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The Amazing Spider-Man's color and conform
By Nicholas Restuccio
|July 12, 2012
CULVER CITY — At Sony Colorworks, digital colorist Steve Bowen and DI conformist Benjamin Sutor worked with a pretty inventive system for the color correction and conforming for The Amazing Spider-Man, directed by Marc Webb.
With the intense post schedule, large quantity of effects shots, and a stereo footage, Colorworks (www.sonypicturesstudios.com/.../colorworks/colorworks.html)
figured they needed to run two rooms concurrently one for 2D and one for stereo 3D.
As editor Alan Bell would finish a reel he would send a QuickTime DNX HD reference movie as well a corresponding EDL from his Avid. Colorworks wrote their own software that would use the Avid EDL to tell the Filmlight Baselight to go back to the original Red Epic footage, extract specific frames and export them in various formats for the 2D and 3D conform.
To get things up and running fast they originally pulled 2.5K 16-bit DPX files for the left eye and right eye, says Sutor. Plates for visual effects would get made at 2.5K and shipped out to Imageworks and VFX houses, while production footage would be sent off for a 3D convergence pass. Finished VFX and 3D production footage would get dropped in at 2.5K and a 3D timeline would be constructed in Autodesk Smoke. The 3D timeline was then sent to the 3D room for final grading. The left eye would be fed into the 2D room where Bowen would work with director Marc Webb and cinematographer John Schwartzman to grade a 2.5K 2D version. Later, all production footage was re-pulled and over cut at 4K for the 4K 2D version.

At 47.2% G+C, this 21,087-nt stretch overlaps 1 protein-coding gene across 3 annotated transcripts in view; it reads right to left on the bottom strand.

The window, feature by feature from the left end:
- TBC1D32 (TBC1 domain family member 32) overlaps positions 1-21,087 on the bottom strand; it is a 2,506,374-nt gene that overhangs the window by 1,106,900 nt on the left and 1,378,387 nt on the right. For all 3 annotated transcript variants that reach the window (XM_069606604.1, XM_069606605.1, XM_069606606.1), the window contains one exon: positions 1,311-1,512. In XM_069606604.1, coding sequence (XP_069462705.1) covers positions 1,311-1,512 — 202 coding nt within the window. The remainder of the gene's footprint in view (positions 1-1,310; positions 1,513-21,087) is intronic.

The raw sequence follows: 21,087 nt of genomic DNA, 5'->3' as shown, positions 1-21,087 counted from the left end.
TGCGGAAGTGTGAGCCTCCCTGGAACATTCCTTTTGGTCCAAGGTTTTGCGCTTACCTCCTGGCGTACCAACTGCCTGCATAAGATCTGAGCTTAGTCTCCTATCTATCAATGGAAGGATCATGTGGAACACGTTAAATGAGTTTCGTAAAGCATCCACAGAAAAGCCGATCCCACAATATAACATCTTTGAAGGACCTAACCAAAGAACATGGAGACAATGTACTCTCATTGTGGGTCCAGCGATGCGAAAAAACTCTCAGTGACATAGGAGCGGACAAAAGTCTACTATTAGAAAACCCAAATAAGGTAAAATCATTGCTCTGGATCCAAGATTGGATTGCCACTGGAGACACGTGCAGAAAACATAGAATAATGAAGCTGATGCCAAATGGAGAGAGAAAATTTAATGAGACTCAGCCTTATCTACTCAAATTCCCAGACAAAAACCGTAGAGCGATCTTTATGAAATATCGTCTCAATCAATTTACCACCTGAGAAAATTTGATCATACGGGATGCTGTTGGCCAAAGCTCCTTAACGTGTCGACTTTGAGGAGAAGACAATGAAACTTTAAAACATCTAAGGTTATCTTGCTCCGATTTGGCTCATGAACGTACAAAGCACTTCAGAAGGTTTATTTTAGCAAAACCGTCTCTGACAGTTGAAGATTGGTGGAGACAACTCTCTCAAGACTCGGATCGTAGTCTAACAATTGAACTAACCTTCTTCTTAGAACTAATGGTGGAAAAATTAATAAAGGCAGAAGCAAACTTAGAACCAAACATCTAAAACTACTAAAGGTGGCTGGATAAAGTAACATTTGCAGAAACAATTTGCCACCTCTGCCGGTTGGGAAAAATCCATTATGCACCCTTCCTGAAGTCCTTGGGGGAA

While that was happening colorist John Persichetti, and stereotographer Rob Engle would work on the 3D footage setting the convergence and matching the left and right eye geometry.
Bowen (left) would then go grade the 3D version. He says it takes quite a bit of tweaking to make 4.5-foot lamberts, the approximate luminance of a 3D screen wearing stereo glasses, look like 16 footlamberts, the approximate luminance of a 2D screen. Bowen laughs when explaining that it felt like he put his 3D glasses on and off at least 10,000 times a day.
"Imageworks did a really good job wrangling all the effects, and keeping the vendors to the specs," says Bowen. "By the time they got back to me very little work had to be done to make them match into the existing footage."
After the 3D version was graded, the Colorworks software would be rebuilt to the 2D conform timeline with 4K DPX files from the original Epic production footage. When the timeline was exported at 4K, says Sutor, it would up-rez the 2.5K visual effects shots to 4K on the fly.
Bowen and Sutor (below) would then export out DCP and film versions of the final movie.